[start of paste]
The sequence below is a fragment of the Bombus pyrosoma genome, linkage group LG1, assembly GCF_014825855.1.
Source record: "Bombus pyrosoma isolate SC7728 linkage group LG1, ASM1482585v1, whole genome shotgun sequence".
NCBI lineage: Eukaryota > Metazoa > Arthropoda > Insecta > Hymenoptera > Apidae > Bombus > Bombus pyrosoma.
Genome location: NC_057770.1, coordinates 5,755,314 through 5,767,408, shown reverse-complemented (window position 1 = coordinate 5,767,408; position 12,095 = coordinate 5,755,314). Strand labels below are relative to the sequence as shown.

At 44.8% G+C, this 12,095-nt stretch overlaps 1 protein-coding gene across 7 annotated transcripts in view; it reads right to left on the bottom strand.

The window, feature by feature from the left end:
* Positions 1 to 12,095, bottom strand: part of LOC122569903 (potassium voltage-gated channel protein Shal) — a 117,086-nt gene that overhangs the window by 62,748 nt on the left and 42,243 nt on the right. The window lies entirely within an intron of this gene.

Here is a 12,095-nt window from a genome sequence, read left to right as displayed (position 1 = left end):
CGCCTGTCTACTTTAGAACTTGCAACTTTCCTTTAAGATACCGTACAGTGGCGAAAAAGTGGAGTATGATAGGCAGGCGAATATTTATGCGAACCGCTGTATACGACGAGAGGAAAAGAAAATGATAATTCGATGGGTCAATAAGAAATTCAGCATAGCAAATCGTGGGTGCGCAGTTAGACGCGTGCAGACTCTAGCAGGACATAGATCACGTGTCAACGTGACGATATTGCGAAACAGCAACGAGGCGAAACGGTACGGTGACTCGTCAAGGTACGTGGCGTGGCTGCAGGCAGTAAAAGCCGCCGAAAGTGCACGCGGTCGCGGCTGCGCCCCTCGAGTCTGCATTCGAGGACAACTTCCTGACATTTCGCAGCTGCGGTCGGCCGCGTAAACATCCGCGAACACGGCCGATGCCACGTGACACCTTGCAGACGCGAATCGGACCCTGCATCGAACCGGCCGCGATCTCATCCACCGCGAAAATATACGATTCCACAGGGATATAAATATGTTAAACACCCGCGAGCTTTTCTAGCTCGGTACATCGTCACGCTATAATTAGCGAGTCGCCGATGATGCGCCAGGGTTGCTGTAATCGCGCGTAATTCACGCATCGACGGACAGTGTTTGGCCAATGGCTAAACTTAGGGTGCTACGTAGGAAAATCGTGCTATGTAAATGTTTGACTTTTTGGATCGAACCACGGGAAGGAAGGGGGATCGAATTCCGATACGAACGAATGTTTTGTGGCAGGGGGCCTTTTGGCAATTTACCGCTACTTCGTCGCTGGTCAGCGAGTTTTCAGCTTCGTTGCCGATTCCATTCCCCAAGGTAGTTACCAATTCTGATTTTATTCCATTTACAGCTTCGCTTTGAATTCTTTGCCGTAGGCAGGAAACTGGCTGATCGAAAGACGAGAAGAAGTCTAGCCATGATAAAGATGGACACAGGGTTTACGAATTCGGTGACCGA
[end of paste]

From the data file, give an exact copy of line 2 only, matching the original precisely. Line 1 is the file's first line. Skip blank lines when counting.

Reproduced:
Source record: "Bombus pyrosoma isolate SC7728 linkage group LG1, ASM1482585v1, whole genome shotgun sequence".